e-Patient Dave deBronkart just published a guest post at his blog regarding whether the term “e-patient” has run its useful course and is an inaccurate descriptor because it continues and reinforces the mindset of people needing medical treatment (I use “treatment”, not “care”) as conditions rather than persons.
Finding right language can be crazymaking. Especially within the empowered patient community, and to a lesser extent within the medical community, the debate is on about what to call people in medical need.
Here’s what’s come to mind for me: Persient. That’s a person in medical need. A combination of person and patient. The ‘s’ remains because it emphasizes personhood whereas a ‘t’ would emphasize patient-hood—the very lens we want to remove from between medical providers and ourselves.
Some times we need new words. I caution—strongly—against concocting some hyphenated mongrelized identifier.
If you like this term, start using it.
I know how hard fomenting this sort of thing can be. A decade ago my start in this realm had me pondering why my family experienced a range of crummy things we did during both of my parents’ 3-week terminal hospitalizations. My root-cause analysis led me to identify, first and foremost, that we expected and were waiting for care, and that meant the care characterized by our experiences both as children/recipients and adult family caregivers. Because that was totally, thoroughly, 100% absent in our cognitive and felt hospitalized experiences, awaiting it was futile and dangerous (and the worst outcomes ensued from our passivity). So I no longer use care out of the gate, I use ‘treatment’ and ‘treatment group’ instead of ‘care’ and ‘care team’. In my post-crummy-hospitlized-experiences world, ‘care’ as a descriptor of services and people must be earned. Then I’ll use it. But I cannot get even my fellow outraged, engaged, tuned-in and turned-on fellow activist/advocates to flip this lingual switch.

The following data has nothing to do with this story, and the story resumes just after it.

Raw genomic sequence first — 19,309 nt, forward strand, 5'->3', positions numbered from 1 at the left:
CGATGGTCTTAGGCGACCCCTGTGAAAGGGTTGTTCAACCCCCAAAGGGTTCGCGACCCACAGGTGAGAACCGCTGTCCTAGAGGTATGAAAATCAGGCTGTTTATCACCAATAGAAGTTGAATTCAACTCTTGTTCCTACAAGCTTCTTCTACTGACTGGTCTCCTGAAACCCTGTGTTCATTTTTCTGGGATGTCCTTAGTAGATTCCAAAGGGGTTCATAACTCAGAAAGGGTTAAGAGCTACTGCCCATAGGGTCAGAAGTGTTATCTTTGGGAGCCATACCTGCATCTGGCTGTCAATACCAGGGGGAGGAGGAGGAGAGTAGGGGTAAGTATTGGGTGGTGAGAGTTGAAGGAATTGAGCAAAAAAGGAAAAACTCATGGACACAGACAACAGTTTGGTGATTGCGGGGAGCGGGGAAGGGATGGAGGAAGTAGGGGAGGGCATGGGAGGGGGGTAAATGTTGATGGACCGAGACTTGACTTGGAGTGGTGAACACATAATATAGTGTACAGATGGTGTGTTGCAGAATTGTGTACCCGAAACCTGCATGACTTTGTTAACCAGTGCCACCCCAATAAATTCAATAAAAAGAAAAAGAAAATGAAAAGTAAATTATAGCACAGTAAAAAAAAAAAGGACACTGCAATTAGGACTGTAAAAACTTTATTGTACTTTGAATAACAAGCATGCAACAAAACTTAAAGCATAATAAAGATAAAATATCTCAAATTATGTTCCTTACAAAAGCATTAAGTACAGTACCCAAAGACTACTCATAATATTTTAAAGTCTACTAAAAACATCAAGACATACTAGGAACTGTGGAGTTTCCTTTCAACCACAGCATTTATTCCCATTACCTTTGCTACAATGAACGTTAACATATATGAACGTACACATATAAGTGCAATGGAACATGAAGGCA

But persient—this has potential.
What do you think? Want to start using it in your writing and speaking?